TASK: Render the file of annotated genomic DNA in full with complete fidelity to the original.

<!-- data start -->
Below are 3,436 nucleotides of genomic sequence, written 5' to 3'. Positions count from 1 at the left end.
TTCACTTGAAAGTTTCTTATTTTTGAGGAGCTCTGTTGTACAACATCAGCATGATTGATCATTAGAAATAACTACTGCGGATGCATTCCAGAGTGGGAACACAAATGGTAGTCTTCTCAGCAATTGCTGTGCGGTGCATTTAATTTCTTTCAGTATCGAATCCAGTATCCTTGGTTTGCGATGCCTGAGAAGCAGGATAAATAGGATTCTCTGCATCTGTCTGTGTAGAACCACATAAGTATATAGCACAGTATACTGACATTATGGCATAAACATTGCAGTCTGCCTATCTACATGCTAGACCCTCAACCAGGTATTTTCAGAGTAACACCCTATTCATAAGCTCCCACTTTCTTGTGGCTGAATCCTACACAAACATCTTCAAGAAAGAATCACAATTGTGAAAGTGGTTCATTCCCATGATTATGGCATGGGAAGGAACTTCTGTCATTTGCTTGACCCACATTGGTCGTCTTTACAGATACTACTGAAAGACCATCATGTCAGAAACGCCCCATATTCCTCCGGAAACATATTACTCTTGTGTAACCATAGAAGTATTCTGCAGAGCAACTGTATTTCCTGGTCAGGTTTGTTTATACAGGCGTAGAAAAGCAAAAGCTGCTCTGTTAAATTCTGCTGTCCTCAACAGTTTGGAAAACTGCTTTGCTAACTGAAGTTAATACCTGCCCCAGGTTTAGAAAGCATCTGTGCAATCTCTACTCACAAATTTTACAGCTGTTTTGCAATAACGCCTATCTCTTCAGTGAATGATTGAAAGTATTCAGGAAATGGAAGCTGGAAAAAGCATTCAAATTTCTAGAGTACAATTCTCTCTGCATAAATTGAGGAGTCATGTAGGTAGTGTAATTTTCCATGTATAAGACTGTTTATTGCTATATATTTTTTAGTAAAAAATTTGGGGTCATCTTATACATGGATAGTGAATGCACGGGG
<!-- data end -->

Below are 3,436 nucleotides of genomic sequence, written 5' to 3'. Positions count from 1 at the left end.
TTCACTTGAAAGTTTCTTATTTTTGAGGAGCTCTGTTGTACAACATCAGCATGATTGATCATTAGAAATAACTACTGCGGATGCATTCCAGAGTGGGAACACAAATGGTAGTCTTCTCAGCAATTGCTGTGCGGTGCATTTAATTTCTTTCAGTATCGAATCCAGTATCCTTGGTTTGCGATGCCTGAGAAGCAGGATAAATAGGATTCTCTGCATCTGTCTGTGTAGAACCACATAAGTATATAGCACAGTATACTGACATTATGGCATAAACATTGCAGTCTGCCTATCTACATGCTAGACCCTCAACCAGGTATTTTCAGAGTAACACCCTATTCATAAGCTCCCACTTTCTTGTGGCTGAATCCTACACAAACATCTTCAAGAAAGAATCACAATTGTGAAAGTGGTTCATTCCCATGATTATGGCATGGGAAGGAACTTCTGTCATTTGCTTGACCCACATTGGTCGTCTTTACAGATACTACTGAAAGACCATCATGTCAGAAACGCCCCATATTCCTCCGGAAACATATTACTCTTGTGTAACCATAGAAGTATTCTGCAGAGCAACTGTATTTCCTGGTCAGGTTTGTTTATACAGGCGTAGAAAAGCAAAAGCTGCTCTGTTAAATTCTGCTGTCCTCAACAGTTTGGAAAACTGCTTTGCTAACTGAAGTTAATACCTGCCCCAGGTTTAGAAAGCATCTGTGCAATCTCTACTCACAAATTTTACAGCTGTTTTGCAATAACGCCTATCTCTTCAGTGAATGATTGAAAGTATTCAGGAAATGGAAGCTGGAAAAAGCATTCAAATTTCTAGAGTACAATTCTCTCTGCATAAATTGAGGAGTCATGTAGGTAGTGTAATTTTCCATGTATAAGACTGTTTATTGCTATATATTTTTTAGTAAAAAATTTGGGGTCATCTTATACATGGATAGTGAATGCACGGGG